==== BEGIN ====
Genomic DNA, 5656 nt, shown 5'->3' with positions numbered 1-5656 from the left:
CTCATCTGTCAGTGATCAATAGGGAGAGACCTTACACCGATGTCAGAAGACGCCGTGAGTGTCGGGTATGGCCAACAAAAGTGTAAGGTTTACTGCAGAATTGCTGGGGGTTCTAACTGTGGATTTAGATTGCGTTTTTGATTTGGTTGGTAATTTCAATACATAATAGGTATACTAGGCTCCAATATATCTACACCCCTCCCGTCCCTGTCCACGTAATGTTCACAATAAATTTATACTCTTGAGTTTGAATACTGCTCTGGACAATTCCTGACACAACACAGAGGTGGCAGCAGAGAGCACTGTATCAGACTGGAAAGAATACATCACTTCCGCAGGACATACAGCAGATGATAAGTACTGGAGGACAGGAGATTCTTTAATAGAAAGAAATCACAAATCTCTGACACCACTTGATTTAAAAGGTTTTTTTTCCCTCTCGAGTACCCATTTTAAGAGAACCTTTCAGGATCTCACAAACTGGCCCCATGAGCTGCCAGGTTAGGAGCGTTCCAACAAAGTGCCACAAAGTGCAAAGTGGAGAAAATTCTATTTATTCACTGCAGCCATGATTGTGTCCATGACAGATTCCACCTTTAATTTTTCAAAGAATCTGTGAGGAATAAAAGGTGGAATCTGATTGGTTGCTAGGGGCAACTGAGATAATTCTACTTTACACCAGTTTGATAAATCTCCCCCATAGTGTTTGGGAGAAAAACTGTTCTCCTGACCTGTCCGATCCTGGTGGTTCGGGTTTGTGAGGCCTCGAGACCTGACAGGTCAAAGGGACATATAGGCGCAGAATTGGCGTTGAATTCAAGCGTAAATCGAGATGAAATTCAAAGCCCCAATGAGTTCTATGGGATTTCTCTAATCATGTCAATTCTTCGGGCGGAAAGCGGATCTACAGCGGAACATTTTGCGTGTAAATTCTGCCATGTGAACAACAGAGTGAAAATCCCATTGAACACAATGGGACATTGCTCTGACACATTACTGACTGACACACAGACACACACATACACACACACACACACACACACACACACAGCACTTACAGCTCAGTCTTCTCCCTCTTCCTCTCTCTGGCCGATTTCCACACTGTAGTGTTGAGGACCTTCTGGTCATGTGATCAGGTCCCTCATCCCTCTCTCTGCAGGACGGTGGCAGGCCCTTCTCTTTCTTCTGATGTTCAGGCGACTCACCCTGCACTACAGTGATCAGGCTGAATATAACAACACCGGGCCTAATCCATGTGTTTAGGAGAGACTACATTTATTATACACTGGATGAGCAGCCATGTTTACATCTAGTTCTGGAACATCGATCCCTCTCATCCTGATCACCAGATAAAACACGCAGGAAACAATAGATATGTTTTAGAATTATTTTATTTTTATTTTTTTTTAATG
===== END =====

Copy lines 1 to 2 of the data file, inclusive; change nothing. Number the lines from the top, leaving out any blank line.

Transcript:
Genomic DNA, 5656 nt, shown 5'->3' with positions numbered 1-5656 from the left:
CTCATCTGTCAGTGATCAATAGGGAGAGACCTTACACCGATGTCAGAAGACGCCGTGAGTGTCGGGTATGGCCAACAAAAGTGTAAGGTTTACTGCAGAATTGCTGGGGGTTCTAACTGTGGATTTAGATTGCGTTTTTGATTTGGTTGGTAATTTCAATACATAATAGGTATACTAGGCTCCAATATATCTACACCCCTCCCGTCCCTGTCCACGTAATGTTCACAATAAATTTATACTCTTGAGTTTGAATACTGCTCTGGACAATTCCTGACACAACACAGAGGTGGCAGCAGAGAGCACTGTATCAGACTGGAAAGAATACATCACTTCCGCAGGACATACAGCAGATGATAAGTACTGGAGGACAGGAGATTCTTTAATAGAAAGAAATCACAAATCTCTGACACCACTTGATTTAAAAGGTTTTTTTTCCCTCTCGAGTACCCATTTTAAGAGAACCTTTCAGGATCTCACAAACTGGCCCCATGAGCTGCCAGGTTAGGAGCGTTCCAACAAAGTGCCACAAAGTGCAAAGTGGAGAAAATTCTATTTATTCACTGCAGCCATGATTGTGTCCATGACAGATTCCACCTTTAATTTTTCAAAGAATCTGTGAGGAATAAAAGGTGGAATCTGATTGGTTGCTAGGGGCAACTGAGATAATTCTACTTTACACCAGTTTGATAAATCTCCCCCATAGTGTTTGGGAGAAAAACTGTTCTCCTGACCTGTCCGATCCTGGTGGTTCGGGTTTGTGAGGCCTCGAGACCTGACAGGTCAAAGGGACATATAGGCGCAGAATTGGCGTTGAATTCAAGCGTAAATCGAGATGAAATTCAAAGCCCCAATGAGTTCTATGGGATTTCTCTAATCATGTCAATTCTTCGGGCGGAAAGCGGATCTACAGCGGAACATTTTGCGTGTAAATTCTGCCATGTGAACAACAGAGTGAAAATCCCATTGAACACAATGGGACATTGCTCTGACACATTACTGACTGACACACAGACACACACATACACACACACACACACACACACACACACAGCACTTACAGCTCAGTCTTCTCCCTCTTCCTCTCTCTGGCCGATTTCCACACTGTAGTGTTGAGGACCTTCTGGTCATGTGATCAGGTCCCTCATCCCTCTCTCTGCAGGACGGTGGCAGGCCCTTCTCTTTCTTCTGATGTTCAGGCGACTCACCCTGCACTACAGTGATCAGGCTGAATATAACAACACCGGGCCTAATCCATGTGTTTAGGAGAGACTACATTTATTATACACTGGATGAGCAGCCATGTTTACATCTAGTTCTGGAACATCGATCCCTCTCATCCTGATCACCAGATAAAACACGCAGGAAACAATAGATATGTTTTAGAATTATTTTATTTTTATTTTTTTTTAATG